Earlier this week Facebook announced that through Facebook Shops (FBS) you will be able to browse and buy products directly from a business’s Facebook page or Instagram profile.
Coming at a time when retail is hurting and ecommerce is booming (U.S. ecommerce sales jumped 49% in April according to new data from Adobe’s Digital Economy Index), there is little doubt that Facebook is both looking to support SMB owners and fast track its own product roadmap.
Both Facebook and Instagram have already supported some level of ecommerce through Marketplace on Facebook and Shoppable Ads on Instagram. However, their new Shops product will enable businesses to better achieve the golden rule of 'meeting your customers where they are' through an easier experience for consumers.
Facebook has also announced a significant push to integrate with partners like Shopify. Merchants will get control over customisation of their storefronts inside Facebook and Instagram while managing their products, inventory, orders, and fulfilment directly from within Shopify. Checkout will be powered by Shopify for merchants, with the platform also offering an Instagram Checkout beta to select merchants.
Live Shopping Features
With Facebook Shops, the company is also making a play towards the growing Live Shopping audience which is seeing significant growth in other markets. The combination of ecommerce and livestreaming, known as ‘live commerce’, is a huge and growing trend which is seeing significant growth in mobile-first markets like China.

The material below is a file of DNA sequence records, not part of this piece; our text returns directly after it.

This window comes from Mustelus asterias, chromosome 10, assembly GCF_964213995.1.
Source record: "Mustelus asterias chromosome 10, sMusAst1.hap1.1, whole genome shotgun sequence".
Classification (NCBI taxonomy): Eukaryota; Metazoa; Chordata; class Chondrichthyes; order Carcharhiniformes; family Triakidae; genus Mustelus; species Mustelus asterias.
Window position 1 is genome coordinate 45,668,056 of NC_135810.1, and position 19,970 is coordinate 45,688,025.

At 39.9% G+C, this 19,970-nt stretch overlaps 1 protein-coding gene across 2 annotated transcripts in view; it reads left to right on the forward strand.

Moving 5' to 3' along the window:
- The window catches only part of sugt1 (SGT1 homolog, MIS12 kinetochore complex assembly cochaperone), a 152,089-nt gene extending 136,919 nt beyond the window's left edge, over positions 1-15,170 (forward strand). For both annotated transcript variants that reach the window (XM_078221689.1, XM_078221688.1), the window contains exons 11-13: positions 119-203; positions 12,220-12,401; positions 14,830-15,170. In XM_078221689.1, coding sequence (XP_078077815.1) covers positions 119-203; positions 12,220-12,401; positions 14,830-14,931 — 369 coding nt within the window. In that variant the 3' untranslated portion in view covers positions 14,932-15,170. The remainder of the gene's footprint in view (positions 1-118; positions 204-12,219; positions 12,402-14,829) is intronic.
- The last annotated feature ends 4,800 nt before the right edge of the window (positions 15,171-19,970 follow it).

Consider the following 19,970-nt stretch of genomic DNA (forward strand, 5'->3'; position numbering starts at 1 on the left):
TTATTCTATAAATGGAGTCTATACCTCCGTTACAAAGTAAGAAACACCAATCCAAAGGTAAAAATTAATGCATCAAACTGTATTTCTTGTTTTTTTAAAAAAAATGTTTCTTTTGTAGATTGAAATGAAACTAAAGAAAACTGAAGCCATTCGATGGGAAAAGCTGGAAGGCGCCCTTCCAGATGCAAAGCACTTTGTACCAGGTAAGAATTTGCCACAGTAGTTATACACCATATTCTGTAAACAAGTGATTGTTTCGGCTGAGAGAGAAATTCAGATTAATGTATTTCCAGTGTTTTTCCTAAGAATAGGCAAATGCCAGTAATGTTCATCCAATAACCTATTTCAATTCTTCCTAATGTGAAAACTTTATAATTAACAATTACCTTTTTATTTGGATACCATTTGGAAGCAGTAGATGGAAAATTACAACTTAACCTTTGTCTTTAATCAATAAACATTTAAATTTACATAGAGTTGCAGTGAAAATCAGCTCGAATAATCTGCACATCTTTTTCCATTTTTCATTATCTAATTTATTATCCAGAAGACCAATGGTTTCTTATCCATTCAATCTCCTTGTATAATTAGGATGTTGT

Live commerce combines live video streaming with the ability to interact with sellers and to buy immediately, whether that be from selling an actual product during a stream or receiving support from a social community.
Loyalty Program Integration
Facebook is also exploring ways to make it easier for businesses to drive retention by integrating loyalty programs, like the points program at your local cafe, to your Facebook account.
Through the product, merchants and customers will be able to easily see and keep track of points and rewards. One can see that sticker customers for both merchants and Facebook is a good thing.
Facebook is working more closely with partners like Shopify, BigCommerce, WooCommerce, ChannelAdvisor, Cafe24, and Feedonomics to better leverage the existing ecommerce ecosystem.
Merchants will be able to use these third-party platforms to manage their Facebook Shops, as well as the ads tied to those Shops.
Q: Does Facebook want to capture all discovery through without directly competing with Amazon and Google Shopping?
Yes, of course they want to achieve this.
While there are questions around the anti-competitive nature of doing so, keeping users on the platform through better products is one important way of maintaining and growing its Daily Active User (DAU) and Average Revenue per User (ARPU) metrics. And yes, while there are some users exiting the Facebook platform, Facebook's acquisition of WhatsApp will ensure there is a healthy userbase (especially in developing countries) for the future.
Q: Is this the first step towards Shopify in a 'play nice, extinguish later' move?
Yes and no.
The integration with Shopify & other like platforms will certainly give Facebook Stores significant momentum in the short term. However, while this will be good for Shopify, it may force the company to act more like an API for your store. Enabling you to push products out to channels rather than act primarily as a storefront.
Q: Will Facebook Shops replace SMB websites in the future?
We’ll wait and see.
If FBS can deliver basic contract & service offering functionality, the ability to access feedback and reviews and one-click setup ad platform it is plausible that there will be limited need for SMB websites as we know them today.